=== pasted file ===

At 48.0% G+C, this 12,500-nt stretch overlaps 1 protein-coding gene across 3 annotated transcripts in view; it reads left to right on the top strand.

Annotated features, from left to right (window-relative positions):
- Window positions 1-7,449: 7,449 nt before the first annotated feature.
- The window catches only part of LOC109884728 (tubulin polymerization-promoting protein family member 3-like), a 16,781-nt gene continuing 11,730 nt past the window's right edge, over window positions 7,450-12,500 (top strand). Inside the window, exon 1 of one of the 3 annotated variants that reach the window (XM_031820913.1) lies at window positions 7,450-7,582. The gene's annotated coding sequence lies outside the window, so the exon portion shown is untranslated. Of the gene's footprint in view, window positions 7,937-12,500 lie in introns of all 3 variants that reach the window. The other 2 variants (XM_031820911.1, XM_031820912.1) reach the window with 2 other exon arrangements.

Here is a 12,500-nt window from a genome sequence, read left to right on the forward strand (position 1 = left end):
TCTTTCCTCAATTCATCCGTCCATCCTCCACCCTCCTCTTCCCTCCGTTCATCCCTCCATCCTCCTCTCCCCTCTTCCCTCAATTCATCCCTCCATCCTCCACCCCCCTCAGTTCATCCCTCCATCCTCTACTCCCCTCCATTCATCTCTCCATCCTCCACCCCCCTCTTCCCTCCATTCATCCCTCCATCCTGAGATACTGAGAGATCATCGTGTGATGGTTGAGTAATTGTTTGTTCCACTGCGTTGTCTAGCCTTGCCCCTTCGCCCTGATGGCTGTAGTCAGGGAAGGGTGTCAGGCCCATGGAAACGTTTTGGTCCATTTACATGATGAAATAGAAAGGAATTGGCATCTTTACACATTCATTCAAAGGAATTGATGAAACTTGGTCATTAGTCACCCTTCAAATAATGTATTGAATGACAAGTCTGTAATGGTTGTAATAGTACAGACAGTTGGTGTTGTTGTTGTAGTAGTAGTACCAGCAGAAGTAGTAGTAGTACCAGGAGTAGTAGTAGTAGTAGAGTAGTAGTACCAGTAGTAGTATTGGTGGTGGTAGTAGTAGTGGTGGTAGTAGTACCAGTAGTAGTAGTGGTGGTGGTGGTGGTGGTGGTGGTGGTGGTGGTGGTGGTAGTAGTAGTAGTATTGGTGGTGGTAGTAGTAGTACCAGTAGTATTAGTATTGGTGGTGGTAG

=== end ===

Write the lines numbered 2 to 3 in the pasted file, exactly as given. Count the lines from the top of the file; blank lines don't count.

Annotated features, from left to right (window-relative positions):
- Window positions 1-7,449: 7,449 nt before the first annotated feature.